A Food for Thought: How to Share Data Among Services in a Microservice World (part 1)

A microservice architecture is all about transferring data from one service to another.

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In the world of microservice architecture, it is an inevitable need to share data among services. Even more, the demands of intercommunicating services are a common practice. In my experience, I never find any solitude service that never shares any of its data with others. There are many ways to initiate communications between services. Whether they are using database sharing, HTTP request communications, or messaging/streams. As always, there is no silver bullet for this problem. Therefore in today’s article, I will try to explore some data sharing alternatives with some examples.

Use Case

Let say we have two services, which are Payment Service (PS) and Customer Service (CS). Our mission is to display the last five transactions from Payment Service on Customer Service.

Setup Service
Getting last 5 transactions data per customer

Direct Database Connection

This is probably the easiest and simplest implementation mechanism. All you need is to setup the database connection from CS to Payment DB.

Customer Service access Payment DB directly
Easy to Implement

Even though it is the fastest solution you can achieve, I would NOT encourage this solution. Why did I say that? Well, unless you have a dragon breathing on your neck and ready to spit fire anytime soon, this solution will bring more problems in the near future rather than a smart solution.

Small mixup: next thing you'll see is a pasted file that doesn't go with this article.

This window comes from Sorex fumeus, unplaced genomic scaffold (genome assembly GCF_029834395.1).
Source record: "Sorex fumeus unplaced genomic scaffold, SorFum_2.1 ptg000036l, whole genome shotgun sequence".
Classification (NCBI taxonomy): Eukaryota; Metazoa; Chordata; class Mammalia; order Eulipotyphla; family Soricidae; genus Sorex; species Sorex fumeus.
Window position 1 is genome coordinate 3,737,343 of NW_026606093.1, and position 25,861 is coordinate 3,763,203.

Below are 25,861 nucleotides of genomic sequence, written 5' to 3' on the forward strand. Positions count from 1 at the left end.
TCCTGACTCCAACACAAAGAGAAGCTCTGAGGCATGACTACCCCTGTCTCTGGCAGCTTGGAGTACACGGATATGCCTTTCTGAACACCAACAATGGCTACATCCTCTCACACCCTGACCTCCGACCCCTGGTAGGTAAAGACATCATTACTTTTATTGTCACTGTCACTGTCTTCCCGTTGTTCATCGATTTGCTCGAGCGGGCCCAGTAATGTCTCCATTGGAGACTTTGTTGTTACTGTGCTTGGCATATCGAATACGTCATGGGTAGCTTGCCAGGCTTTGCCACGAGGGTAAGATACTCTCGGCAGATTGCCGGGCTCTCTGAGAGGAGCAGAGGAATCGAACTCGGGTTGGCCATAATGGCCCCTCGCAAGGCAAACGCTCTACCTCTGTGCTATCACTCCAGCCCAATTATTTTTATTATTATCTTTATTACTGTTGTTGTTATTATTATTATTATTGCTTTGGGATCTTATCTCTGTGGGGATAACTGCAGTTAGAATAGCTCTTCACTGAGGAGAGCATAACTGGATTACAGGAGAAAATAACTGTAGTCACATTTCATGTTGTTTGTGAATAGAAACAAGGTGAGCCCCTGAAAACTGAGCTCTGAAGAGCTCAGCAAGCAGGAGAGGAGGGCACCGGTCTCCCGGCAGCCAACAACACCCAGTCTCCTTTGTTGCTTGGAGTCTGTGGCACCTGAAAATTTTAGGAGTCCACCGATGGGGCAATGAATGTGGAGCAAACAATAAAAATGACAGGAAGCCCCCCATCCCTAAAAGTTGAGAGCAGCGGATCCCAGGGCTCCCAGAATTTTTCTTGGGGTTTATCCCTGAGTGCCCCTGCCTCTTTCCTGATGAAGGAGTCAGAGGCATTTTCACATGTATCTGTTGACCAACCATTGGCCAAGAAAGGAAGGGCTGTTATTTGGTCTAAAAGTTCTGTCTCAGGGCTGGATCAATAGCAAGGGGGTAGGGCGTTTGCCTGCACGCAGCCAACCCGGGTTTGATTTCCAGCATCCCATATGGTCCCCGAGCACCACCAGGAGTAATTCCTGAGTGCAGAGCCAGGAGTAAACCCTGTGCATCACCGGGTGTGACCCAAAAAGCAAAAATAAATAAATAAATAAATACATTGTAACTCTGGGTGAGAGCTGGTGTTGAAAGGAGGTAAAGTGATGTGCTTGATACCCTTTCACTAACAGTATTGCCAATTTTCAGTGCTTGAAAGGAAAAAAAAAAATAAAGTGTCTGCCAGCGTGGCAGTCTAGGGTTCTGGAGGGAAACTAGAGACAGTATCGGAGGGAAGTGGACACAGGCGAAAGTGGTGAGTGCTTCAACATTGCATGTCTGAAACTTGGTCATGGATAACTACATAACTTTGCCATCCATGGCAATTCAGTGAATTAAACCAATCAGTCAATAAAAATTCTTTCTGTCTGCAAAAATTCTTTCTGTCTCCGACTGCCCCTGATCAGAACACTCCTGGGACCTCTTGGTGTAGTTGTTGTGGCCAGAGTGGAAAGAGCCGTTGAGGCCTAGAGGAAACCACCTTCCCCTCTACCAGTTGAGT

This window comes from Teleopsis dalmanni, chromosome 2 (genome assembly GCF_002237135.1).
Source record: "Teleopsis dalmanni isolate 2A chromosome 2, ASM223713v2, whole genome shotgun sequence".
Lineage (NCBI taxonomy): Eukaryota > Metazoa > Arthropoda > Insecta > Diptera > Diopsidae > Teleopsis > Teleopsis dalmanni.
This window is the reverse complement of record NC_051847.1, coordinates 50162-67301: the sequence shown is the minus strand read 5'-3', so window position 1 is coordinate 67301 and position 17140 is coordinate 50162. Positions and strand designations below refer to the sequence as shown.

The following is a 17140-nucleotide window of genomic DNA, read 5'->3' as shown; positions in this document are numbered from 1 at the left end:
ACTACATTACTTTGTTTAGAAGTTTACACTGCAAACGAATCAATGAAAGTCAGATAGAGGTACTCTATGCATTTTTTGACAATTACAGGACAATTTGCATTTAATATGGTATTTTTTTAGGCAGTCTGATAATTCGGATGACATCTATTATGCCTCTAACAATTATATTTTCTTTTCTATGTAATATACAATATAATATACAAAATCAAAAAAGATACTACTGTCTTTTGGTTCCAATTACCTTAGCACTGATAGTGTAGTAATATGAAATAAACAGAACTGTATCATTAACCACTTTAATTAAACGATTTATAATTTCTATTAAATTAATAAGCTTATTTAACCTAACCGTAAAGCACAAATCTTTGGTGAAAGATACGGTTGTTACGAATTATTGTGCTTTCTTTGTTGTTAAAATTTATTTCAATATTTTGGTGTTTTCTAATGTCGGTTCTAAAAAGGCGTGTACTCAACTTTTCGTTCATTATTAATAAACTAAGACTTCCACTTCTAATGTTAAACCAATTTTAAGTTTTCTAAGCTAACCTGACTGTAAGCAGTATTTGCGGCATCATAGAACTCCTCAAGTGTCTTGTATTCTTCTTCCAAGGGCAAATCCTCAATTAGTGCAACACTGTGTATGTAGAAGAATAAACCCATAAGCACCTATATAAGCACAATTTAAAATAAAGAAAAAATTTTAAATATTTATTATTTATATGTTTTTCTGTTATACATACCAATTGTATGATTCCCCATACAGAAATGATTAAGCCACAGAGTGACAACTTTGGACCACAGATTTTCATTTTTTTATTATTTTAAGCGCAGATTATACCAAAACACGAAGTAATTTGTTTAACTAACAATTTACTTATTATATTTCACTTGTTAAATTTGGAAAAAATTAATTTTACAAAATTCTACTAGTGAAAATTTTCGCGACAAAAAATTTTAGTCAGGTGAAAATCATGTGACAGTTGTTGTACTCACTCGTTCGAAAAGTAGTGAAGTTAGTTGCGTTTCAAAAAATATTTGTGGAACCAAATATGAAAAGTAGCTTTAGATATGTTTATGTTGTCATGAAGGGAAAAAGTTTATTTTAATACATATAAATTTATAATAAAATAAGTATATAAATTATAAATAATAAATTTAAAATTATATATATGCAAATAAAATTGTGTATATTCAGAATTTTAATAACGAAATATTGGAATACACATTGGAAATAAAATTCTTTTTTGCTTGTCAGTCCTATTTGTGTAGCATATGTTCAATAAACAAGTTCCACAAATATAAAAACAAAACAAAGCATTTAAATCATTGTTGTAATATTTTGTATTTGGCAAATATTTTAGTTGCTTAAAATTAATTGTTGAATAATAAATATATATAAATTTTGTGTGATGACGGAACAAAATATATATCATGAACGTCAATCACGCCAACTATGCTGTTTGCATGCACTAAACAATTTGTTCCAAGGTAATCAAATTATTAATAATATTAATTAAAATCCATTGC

Single Point of Failure

Now you have two services that are tightly coupled to a single database instance.  So whenever there are some outages in Payment DB, there is a big possibility that PS and CS will experience service downtime as well.

You can always argue that your databases are already redundant and their setup already support high availability. Yes, it reduces the chance for downtime experiences. But how about altering some payment tables that will impact CS?

Hint: you still need to change queries and release database connection (shutdown) to alter payment tables. Also, you need to consider the amount of coordination efforts and re-prioritization backlog between these two services to deploy the changes.

Transparency and Scalability

Another issue with the direct database connection approach is transparency. First, you need to know the exact location where the database is located, whether it is in the form of an IP Address or DNS. And then you have to have the specific programming language database driver with a suitable version. As a result, this will bring another burden for you, in terms of service maintenance.

Also, the database is not a really good fit for scalability. You can scale out, vertically and/or horizontally, but it usually does not come with a cheap price.


This option is more likely to happen rather than the previous one. This form of communication is easy to understand and we have been using HTTP call around since the era of internet booming (or HTTP/1.1 adoption).

Easy to Implement and Plenty of Technology Options

As stated previously, we have been playing around with HTTP protocol for some amount of times (even years). Therefore, there are almost no mountain challenges to implement this method.